Evraz's foreign bond payment goes through, after bank nerves about Roman Abramovich hold up the cash

Evraz's foreign bond payment goes through, after bank nerves about Roman Abramovich hold up the cash
Sanctioned Russian oligarch Roman Abramovich owns 29% of Evraz.Alexander Hassenstein/Getty Images
  • Russian steelmaker Evraz said its bond payment had successfully reached its paying agent, following a delay.
  • The company believes the payment was held up because of sanctions on its biggest shareholder, oligarch Roman Abramovich.

Russian steelmaker Evraz has said the money for one of its bond coupons has reached its paying agent, after being held up due to concerns about sanctions on the oligarch Roman Abramovich, who is the company's biggest shareholder.

The company said Monday its $18.9 million coupon payment, due March 21, on a $705 million note maturing next year had been held up by Societe Generale, its foreign correspondent bank.

It said it believed the hold up was because of UK government sanctions on Abramovich, who owns 28.6% of the company.

However, the payment eventually worked its way through on Tuesday evening to BNY Mellon, which is responsible for getting the money to bondholders, according to a statement from Evraz.

BNY Mellon did not respond to a request for comment about whether bondholders had yet received the money.


However, the delay is a clear sign of the financial difficulties faced by Russian companies and the investors who lent them money as a result of the conflict in Ukraine.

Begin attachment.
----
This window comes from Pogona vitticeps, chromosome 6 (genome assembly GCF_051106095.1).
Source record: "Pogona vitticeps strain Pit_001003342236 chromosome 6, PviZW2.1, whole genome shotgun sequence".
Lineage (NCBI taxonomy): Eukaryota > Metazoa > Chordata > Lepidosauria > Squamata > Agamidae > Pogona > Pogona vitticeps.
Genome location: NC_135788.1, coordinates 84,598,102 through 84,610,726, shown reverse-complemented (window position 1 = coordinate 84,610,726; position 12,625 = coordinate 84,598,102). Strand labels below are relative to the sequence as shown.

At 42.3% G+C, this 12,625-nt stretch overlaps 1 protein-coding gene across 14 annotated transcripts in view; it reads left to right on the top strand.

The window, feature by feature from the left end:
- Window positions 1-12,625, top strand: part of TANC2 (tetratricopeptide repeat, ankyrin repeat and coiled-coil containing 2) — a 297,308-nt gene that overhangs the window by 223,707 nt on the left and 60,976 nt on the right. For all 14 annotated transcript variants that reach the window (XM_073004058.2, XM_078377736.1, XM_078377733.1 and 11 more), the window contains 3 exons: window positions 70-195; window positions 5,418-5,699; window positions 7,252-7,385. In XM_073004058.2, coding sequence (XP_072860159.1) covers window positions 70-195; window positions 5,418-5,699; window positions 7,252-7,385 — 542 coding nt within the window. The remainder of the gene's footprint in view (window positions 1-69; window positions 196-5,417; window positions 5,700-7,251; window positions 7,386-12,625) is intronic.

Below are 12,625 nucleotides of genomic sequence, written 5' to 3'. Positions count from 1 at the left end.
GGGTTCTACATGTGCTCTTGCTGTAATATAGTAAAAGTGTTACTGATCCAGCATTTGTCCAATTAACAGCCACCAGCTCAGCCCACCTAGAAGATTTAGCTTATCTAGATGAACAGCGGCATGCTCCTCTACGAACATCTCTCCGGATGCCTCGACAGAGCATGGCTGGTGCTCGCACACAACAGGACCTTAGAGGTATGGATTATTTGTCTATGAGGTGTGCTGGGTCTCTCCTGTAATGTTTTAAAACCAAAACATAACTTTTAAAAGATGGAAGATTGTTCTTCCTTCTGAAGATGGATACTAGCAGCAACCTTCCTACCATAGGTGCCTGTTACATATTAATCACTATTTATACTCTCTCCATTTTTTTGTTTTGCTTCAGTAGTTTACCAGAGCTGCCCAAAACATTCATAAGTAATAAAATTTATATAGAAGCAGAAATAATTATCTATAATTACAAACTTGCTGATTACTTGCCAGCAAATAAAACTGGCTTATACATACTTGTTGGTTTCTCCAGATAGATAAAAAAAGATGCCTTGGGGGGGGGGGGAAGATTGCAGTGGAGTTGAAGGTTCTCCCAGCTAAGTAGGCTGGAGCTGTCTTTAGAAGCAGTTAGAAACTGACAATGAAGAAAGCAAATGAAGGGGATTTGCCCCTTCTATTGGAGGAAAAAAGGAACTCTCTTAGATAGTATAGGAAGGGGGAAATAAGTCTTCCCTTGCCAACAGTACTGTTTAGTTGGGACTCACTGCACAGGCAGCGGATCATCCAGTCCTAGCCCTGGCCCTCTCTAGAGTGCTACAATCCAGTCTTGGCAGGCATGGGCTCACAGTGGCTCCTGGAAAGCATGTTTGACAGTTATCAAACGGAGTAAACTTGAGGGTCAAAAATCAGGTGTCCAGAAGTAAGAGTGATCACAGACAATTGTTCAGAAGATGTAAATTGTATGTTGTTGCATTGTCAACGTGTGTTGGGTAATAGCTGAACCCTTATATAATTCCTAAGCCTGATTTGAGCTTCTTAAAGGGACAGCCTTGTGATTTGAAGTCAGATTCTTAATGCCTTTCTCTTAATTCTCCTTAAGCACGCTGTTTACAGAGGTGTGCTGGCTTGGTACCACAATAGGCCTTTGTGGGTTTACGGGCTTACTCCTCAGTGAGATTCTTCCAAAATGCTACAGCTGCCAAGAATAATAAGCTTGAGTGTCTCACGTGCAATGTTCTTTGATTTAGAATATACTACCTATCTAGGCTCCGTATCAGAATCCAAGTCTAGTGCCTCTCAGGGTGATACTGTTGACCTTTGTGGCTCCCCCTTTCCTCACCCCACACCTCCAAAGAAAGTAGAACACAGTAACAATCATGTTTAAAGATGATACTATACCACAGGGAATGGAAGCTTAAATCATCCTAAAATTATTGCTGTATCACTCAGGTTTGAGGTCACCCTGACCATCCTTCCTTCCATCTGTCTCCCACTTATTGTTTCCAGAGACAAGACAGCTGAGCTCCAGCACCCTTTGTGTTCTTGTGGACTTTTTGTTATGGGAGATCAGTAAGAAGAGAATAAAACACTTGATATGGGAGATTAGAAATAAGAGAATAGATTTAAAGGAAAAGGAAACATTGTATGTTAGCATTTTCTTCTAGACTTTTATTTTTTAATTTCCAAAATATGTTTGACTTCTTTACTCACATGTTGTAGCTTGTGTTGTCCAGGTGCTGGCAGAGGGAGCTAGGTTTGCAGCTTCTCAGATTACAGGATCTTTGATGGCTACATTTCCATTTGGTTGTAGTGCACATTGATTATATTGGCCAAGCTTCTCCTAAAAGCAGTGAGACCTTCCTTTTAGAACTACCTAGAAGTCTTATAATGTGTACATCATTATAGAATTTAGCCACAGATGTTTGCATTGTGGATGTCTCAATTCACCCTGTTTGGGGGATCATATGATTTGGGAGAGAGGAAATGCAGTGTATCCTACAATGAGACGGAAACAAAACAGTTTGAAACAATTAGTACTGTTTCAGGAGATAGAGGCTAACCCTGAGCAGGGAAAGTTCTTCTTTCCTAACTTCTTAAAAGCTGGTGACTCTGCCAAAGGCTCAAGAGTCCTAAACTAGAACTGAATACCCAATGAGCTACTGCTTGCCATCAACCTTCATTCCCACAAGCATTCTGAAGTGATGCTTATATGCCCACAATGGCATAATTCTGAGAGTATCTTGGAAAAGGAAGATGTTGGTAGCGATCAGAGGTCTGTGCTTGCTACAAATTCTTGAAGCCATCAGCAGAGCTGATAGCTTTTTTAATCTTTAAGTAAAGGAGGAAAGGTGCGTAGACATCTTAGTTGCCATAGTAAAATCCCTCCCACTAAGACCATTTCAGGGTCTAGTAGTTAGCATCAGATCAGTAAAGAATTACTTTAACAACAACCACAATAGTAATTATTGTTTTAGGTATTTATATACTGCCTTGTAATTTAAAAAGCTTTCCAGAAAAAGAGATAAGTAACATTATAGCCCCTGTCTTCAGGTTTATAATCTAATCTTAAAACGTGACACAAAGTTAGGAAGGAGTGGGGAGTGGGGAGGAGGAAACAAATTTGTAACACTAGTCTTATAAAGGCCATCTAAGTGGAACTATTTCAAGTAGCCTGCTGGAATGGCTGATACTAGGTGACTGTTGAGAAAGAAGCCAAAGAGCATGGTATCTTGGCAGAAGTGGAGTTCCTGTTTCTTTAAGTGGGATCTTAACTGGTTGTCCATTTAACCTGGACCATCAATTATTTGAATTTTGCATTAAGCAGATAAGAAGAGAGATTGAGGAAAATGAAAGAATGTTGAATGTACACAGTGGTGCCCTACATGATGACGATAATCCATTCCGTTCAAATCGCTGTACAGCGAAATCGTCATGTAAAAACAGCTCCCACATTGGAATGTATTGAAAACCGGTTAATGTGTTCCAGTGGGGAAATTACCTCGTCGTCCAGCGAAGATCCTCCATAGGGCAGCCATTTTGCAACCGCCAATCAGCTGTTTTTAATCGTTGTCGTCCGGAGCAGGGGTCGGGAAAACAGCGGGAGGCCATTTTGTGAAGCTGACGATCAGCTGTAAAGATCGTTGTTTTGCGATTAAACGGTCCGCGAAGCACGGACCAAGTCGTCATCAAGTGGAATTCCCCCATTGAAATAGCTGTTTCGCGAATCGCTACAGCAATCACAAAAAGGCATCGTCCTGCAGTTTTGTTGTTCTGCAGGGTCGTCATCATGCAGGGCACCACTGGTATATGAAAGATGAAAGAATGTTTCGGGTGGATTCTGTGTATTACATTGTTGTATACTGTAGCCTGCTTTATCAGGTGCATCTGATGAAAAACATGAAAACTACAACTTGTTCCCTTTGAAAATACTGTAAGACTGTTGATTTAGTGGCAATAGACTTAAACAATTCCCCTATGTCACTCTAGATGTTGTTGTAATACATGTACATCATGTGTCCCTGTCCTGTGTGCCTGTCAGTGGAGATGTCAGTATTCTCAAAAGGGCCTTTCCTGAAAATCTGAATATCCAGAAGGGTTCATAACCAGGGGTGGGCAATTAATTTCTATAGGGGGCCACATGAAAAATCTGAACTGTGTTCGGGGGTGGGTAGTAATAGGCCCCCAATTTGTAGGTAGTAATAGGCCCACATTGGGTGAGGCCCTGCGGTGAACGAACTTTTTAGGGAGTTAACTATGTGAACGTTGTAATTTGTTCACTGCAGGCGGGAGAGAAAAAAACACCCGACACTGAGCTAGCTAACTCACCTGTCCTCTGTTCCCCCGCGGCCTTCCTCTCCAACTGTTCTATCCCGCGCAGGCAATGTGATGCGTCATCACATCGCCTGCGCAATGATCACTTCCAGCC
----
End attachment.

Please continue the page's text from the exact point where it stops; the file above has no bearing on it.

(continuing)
Western banks have been highly cautious about dealing with Russian companies after the US and its allies slapped tough sanctions on the country.

JPMorgan, for instance, has sought approval from the US authorities before processing payments on Russian government bonds, according to a person familiar with the matter. JPMorgan has declined to comment on the situation.

A separate Russian steelmaker, Severstal, could default on its debt on Wednesday after its paying agent Citigroup requested that the company get permission from the US Office of Foreign Assets control. A $12.6 million payment was due on March 16, and has a five business-day grace period that ends Wednesday.

Credit rating agency Fitch earlier this month slashed the credit ratings of numerous Russia commodities companies into "junk" territory, including Evraz and Severstal.


It said that "default of some kind appears probable" due to sanctions that have made it much more difficult for Russian companies to access global financial markets.

Despite Fitch's concern, Evraz said it is fully committed to fulfilling its upcoming payment obligation on April 4 for a $700 million bond that matures in 2024.

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